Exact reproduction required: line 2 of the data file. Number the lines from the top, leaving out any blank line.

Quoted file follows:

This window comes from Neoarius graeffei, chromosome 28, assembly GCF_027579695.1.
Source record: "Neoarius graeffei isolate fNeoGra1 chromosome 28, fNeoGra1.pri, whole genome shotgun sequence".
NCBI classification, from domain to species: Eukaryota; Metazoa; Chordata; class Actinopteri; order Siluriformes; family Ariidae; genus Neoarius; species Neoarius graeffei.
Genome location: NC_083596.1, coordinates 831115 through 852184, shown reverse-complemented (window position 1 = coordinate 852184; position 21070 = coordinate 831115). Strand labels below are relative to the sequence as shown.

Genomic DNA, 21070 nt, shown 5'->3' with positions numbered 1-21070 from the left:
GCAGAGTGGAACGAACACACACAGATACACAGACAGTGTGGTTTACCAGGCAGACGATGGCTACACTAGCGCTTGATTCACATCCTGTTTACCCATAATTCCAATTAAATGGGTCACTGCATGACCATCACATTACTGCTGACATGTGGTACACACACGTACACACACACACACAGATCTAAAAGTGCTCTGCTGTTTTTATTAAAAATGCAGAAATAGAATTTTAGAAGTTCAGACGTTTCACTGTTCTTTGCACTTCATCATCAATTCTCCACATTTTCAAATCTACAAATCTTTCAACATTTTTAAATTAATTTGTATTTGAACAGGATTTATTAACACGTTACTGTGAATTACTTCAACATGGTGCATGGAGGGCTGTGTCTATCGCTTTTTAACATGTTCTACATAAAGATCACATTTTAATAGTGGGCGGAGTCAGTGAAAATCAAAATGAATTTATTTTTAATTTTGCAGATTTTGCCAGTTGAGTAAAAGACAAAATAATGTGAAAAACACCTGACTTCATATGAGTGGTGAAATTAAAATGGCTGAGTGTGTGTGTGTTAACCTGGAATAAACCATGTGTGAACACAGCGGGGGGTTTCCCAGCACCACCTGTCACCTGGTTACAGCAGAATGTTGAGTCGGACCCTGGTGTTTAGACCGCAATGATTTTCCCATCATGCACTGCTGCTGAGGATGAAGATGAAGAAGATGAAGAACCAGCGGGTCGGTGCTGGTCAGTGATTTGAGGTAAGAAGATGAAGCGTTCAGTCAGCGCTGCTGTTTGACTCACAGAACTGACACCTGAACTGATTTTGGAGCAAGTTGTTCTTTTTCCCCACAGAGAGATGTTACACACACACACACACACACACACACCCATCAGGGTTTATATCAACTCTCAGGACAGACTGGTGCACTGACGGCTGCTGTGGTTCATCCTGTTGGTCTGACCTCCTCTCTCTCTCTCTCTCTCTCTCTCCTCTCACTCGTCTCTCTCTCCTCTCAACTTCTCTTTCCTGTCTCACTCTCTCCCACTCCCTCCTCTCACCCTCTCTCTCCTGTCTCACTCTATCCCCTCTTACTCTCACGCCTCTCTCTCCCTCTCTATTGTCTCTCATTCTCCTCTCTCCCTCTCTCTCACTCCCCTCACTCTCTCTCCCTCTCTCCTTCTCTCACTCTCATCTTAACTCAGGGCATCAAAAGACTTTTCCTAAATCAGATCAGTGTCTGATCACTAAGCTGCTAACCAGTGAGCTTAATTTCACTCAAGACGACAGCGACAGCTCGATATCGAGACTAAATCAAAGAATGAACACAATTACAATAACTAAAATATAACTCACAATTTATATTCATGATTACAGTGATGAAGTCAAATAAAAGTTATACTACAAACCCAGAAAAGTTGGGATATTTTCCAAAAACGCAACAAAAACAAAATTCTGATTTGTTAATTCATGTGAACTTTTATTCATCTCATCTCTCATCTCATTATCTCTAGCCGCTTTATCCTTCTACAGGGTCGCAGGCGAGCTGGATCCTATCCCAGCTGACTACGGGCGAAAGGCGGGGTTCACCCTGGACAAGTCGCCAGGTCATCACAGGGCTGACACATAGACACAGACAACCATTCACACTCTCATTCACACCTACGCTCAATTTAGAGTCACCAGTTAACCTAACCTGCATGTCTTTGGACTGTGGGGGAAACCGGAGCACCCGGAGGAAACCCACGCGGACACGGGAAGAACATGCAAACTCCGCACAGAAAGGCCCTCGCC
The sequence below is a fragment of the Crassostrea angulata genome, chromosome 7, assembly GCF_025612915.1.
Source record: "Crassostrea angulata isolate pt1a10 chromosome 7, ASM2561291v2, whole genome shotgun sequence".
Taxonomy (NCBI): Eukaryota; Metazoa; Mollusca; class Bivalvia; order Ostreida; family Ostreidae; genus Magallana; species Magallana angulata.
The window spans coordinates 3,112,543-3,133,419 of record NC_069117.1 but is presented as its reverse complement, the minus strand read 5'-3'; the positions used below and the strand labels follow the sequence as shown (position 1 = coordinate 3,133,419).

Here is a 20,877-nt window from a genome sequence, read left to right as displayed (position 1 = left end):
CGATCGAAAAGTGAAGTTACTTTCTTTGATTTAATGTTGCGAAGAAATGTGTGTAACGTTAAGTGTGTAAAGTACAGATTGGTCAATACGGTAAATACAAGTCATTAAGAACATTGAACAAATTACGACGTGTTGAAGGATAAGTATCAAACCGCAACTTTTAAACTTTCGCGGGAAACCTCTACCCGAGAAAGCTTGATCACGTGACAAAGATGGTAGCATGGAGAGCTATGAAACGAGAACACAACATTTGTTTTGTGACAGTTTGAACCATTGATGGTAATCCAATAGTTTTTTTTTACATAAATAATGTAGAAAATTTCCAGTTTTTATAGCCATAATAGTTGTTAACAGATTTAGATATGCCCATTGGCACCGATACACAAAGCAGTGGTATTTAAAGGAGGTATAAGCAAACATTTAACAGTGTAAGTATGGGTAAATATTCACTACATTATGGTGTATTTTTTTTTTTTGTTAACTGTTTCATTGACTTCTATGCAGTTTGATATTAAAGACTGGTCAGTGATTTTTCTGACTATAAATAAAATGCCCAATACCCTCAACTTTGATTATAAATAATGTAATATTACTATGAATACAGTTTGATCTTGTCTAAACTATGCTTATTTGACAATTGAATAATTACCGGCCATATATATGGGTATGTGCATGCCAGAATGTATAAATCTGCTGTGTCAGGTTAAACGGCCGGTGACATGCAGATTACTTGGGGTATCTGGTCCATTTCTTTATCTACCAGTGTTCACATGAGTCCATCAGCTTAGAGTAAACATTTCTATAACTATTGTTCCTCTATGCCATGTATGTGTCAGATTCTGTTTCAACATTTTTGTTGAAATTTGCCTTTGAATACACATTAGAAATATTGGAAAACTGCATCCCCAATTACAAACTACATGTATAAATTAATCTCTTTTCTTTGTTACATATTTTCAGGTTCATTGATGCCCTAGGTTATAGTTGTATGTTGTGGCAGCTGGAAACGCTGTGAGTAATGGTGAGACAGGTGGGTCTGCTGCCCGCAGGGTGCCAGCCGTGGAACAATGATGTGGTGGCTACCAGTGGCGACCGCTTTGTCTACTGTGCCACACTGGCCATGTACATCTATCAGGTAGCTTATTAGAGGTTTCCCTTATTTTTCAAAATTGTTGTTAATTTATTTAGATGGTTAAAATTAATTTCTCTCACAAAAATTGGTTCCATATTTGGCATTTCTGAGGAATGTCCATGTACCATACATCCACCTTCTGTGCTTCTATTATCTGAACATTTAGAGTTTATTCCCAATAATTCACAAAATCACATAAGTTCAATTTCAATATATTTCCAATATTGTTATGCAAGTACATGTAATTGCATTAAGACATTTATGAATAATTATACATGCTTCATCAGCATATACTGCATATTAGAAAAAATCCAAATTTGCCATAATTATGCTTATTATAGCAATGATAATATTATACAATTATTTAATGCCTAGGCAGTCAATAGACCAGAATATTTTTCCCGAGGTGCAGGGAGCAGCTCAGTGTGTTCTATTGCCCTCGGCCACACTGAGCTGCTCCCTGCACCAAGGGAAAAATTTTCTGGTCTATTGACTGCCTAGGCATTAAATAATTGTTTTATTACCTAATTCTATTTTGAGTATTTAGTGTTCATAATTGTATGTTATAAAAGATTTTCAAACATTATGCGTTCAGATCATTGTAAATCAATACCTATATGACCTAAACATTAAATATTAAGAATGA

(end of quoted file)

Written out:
Source record: "Neoarius graeffei isolate fNeoGra1 chromosome 28, fNeoGra1.pri, whole genome shotgun sequence".